The Labour Party may be “under new management” but two of the previous landlords seem oblivious to the unspoken rule that the expectation of former party leaders is that they should fade into the woodwork.
Rent-a-gob Tony Blair seems eager to pass opinion on anything and everything lately, as if anyone gives a rat’s ass about what he thinks, and now Jeremy Corbyn – who you will remember lost the election spectacularly yet somehow thinks he still won the argument – has emerged from his allotment shed to express his “disappointment” over his successor’s decision to compensate whistleblowers who contributed to a July 2019 Panorama investigation on anti-semitism within the party.
Seven former Labour employees had sued the party after it issued a press release at the time describing them as having “personal and political axes to grind”.
Labour has also apologised to journalist John Ware, who presented the programme, and agreed to pay damages after accusing him of “deliberate and malicious misrepresentations designed to mislead the public”.
Corbyn’s assertion that Sir Kier Starmer’s move this week was “a political decision, not a legal one” has opened up yet another can or worms which, rather than beginning to rehabilitate Labour’s damaged reputation, threatens to perpetuate an image which has alienated millions and left the country without a viable opposition.
While I have on many occasions voiced my distrust of all party politics, there must be an opposition to whichever government is in power. The Lib Dems are a joke and the Labour Party has enough problems with its showing in the last general election without the anti-semitism outrage (and it is an outrage) rearing its ugly head again.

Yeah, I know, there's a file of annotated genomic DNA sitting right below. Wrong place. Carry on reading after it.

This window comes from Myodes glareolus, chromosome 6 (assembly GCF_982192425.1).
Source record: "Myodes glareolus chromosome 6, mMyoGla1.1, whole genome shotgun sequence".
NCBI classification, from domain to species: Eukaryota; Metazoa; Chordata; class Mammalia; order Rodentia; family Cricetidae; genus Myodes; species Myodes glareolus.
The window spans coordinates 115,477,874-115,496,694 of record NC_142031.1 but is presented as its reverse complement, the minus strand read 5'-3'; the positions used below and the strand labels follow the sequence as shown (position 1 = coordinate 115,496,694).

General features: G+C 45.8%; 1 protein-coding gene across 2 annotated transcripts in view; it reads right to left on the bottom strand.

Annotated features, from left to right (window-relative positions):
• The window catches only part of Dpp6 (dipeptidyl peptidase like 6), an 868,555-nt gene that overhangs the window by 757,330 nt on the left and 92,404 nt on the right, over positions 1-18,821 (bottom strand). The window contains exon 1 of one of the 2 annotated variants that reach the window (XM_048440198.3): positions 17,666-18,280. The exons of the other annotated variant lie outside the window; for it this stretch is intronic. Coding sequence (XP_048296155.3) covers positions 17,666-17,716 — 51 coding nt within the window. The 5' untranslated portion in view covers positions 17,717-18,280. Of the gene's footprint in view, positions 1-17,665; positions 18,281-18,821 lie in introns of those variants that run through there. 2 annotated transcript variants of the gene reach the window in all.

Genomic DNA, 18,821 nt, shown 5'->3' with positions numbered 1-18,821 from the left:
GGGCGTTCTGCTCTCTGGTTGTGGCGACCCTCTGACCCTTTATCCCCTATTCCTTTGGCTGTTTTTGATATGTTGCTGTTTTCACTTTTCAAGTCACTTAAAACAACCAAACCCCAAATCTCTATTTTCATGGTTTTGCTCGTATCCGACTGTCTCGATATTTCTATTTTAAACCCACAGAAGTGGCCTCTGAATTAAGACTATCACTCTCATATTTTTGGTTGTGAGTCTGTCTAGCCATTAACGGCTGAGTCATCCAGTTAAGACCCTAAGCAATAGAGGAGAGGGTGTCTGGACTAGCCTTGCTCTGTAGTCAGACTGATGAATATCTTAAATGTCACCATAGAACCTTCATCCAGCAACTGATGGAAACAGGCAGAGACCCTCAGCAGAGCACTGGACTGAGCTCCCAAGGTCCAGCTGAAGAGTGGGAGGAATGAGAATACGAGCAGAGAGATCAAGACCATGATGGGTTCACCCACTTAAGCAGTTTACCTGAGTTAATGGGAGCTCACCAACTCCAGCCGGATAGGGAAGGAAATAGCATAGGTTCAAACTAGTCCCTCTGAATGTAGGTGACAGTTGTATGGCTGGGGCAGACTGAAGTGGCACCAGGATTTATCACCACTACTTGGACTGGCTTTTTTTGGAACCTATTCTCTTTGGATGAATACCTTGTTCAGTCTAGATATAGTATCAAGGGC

Corbynistas have even set up a crowdfunding campaign in case Mr Ware now decides to sue their glorious ex leader for defamation, which looks entirely possible as the accusations that were levelled against him go straight to the principles of our profession and were more worthy of the Trump administration’s cries of “fake news” than a Labour Party leader who is supposed to epitomise the term “for the people”.
More than £200,000 has already been raised apparently.
What people choose to do with their hard earned cash is up to them, but I can think of far more deserving recipients than someone who should be spending his dotage growing cabbages and carrots.
Maybe the Jezza fan club should take a leaf out of Colonel Sir Tom’s book.
To all the people who couldn’t wait to go on holiday to Spain as soon as lockdown restrictions were relaxed, I hope it was worth it. I think I saw two of you walking into the Co-op without masks on at the weekend.
After a spike in cases on the Costas raised fears of a second wave of coronavirus in Espagna, anyone returning to the UK from their holiday in the sun will now be expected to isolate for 14 days.
And there lies the problem. Because if they were stupid or selfish enough to go in the first place, they are most certainly not going to lock themselves away for another fortnight – no matter how much they deserve it – and enforcing such a thing will be impossible when you’re dealing with people who have absolutely no consideration for others.
So an increase in COVID-19 cases here is, I believe, inevitable.
But should the worst happen, it won’t be their fault, of course. Oh no, it will be the government’s, or Spain’s… Trump… Maradona… Piers Morgan… Kanye… anyone but them.
Hold on tight folks, it looks like we’re in for another bumpy ride.
Stupid TV quiz answer of the week
Tipping Point – of course.
Q: Hippology is the study of which domestic animal?